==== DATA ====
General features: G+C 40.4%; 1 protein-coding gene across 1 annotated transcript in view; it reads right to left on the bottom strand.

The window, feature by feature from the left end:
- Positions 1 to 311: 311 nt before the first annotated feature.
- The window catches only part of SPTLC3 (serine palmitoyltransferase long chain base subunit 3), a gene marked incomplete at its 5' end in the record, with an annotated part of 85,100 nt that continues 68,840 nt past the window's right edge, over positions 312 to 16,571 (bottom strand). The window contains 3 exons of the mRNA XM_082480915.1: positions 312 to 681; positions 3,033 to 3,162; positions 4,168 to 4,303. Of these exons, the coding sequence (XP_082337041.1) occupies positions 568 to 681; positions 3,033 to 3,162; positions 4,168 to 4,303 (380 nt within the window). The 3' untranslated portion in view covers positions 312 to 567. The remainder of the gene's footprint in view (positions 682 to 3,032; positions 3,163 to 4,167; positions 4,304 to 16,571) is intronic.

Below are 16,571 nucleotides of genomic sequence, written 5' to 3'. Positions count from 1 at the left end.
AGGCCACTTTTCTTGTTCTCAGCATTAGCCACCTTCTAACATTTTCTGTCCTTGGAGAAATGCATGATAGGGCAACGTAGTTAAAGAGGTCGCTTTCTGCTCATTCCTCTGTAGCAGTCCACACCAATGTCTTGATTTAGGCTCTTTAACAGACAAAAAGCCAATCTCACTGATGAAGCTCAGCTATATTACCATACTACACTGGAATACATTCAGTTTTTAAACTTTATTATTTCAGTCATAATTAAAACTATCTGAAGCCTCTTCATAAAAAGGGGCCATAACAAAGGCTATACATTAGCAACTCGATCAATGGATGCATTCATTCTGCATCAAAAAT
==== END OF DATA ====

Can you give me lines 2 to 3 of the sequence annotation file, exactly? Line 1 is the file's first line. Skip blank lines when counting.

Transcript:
The window, feature by feature from the left end:
- Positions 1 to 311: 311 nt before the first annotated feature.